History of John Williamson Nelson
By Nora Lund as told by Carma Jane Nelson, granddaughter

My grandfather, John Williamson Nelson, was born January 22, 1847 in St. Louis, Missouri. His parents were John Nelson and Catherine Williamson Nelson.
It is regrettable that we have no information of Grandpa's early life. However, we believe that my great grandparents were members of the Mormon Church, and came to Utah for the gospel's sake. My mother searched diligently for information about Father's people at the Church Archives. I recall how pleased she was when she found the Patriarchal Blessing of John Nelson, proving that he was a Mormon.
We can only guess, that perhaps something went wrong and they drifted away from the Church, certainly Grandpa took no part in it.
It must of been about 1865 or 1866, when he married Jane Laird, the daughter of John and Marion Calhoun Laird. Their son, my father, John Laird Nelson was born January 19, 1867 in Logan, Cache County, Utah. However, the family home was in Newton, Cache County, Utah.
It was very unfortunate that Grandpa's appetite for drink was so strong that he couldn't control it. It broke up his family and you might say that it ruined his life. He would go off for days at a time to Ogden and other places on these binges. All the money that he earned went for booze rather than the support of his wife and son. Finally, Grandma could stand it no longer, and took off for Oregon, where she had folks, leaving her young son in Newton, for those who would take care of him.
Somewhere along the line Grandpa married Emma, a young girl of Newton and maintained a home there. There were several children from this union. I recall, Wallace, Mathew, Isabelle, and Bill. These children later established themselves in California and are well respected citizens there. Grandpa was still a slave to his bad habit, and neglected his family too.
I remember well his visits to our place in Willard. He was a rather short man of stocky build. He had dark hair, bushy eyebrows and piercing black eyes. We were all just a little afraid of him. I'm sure he meant to fulfill all the promises he used to make to us, bless his heart, but he never did. I'm sure he really intended to bring me that big doll he always promised he would bring the next time he came. I think he expected to pay the bills he use to run up wherever he went. My father thought a great deal of his own good name, so he used to pay Grandpa's bills when he was told of them, in order to keep the name of Nelson well respected. He also felt so sorry for Emma and her family, so he use to help them out when he could.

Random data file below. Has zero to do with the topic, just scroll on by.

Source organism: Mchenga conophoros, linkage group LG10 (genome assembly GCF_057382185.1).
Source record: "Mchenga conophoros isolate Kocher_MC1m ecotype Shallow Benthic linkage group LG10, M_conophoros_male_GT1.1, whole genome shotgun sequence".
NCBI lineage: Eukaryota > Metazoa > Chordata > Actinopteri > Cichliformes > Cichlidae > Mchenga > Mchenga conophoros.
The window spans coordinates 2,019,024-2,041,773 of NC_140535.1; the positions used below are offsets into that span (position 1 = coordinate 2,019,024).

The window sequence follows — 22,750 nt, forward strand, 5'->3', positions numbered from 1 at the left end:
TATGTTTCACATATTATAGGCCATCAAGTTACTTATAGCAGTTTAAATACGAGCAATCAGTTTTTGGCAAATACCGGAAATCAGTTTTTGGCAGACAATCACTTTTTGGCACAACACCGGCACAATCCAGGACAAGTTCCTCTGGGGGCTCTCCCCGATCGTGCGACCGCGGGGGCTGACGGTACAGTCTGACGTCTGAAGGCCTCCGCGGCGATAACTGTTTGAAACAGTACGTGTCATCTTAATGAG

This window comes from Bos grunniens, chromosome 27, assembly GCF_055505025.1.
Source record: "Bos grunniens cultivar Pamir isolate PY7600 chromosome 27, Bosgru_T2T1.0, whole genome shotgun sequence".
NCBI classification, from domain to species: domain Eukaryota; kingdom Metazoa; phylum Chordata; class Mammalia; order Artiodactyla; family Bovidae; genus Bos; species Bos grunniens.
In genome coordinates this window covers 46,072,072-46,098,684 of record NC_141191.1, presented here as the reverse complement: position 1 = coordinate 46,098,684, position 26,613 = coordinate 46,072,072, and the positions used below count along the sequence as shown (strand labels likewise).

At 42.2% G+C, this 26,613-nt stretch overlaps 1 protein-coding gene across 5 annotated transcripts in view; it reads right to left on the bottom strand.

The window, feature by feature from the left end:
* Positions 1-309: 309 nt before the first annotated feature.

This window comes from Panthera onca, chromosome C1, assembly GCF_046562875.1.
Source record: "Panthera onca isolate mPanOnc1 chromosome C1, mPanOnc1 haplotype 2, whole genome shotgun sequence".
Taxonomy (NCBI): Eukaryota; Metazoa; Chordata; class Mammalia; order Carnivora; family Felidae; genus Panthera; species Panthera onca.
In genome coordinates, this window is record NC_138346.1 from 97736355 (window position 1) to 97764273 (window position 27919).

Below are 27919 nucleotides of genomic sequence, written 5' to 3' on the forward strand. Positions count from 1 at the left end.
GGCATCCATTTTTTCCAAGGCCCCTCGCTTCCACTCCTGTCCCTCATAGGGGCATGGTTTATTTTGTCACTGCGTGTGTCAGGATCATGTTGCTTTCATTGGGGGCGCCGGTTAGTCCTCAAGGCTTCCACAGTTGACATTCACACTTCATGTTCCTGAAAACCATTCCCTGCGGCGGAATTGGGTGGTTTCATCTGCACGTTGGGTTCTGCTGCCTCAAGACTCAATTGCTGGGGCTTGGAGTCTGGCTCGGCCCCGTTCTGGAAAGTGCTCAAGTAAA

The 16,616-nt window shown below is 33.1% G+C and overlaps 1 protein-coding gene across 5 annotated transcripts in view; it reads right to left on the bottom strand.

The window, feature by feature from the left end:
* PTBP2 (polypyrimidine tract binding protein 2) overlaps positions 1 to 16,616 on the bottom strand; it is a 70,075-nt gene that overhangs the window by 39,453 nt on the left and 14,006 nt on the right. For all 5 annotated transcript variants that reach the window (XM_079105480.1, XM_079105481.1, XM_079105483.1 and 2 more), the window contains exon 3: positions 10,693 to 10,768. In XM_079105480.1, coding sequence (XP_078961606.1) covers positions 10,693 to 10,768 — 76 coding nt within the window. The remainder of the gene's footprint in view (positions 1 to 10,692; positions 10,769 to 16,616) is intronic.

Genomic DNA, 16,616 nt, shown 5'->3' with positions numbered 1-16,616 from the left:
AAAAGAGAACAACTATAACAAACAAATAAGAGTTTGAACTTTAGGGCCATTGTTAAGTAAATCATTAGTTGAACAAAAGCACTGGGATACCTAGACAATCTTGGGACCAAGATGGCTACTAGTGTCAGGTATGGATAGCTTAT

Father was a farmer and stock raiser. We always had a good living, but not much cash money. Mother was a wonderful manager and hard worker, consequently all my memories are of a happy childhood.
When my parents heard of the death of Grandfather, March 21, 1920 in Elgin, Oregon, the scraped together enough money for Father to go and give his father a decent burial. I suppose, around the country Grandpa was known as a drunken bum. He did draw his last breath in the gutter, but to our family he was Father and Grandfather, and we respected him as such.
These are just a few things that I knew and have heard about Grandfather. True, he was weak in some respects, and if he could just have overcome these weaknesses and made a happy home life for Grandma, Father and little Annie, whom Grandma was expecting when she left, how different this sketch would have been. I certainly do not feel that we have a right to criticize Grandpa too much. We do not know the particulars that made him like he was. But we, his descendants can profit by his mistakes and strive to live about his short comings. May everyone of us she have any Nelson blood in our veins, honor and revere the name and carry it proudly and make it stand for everything that is respectable and good.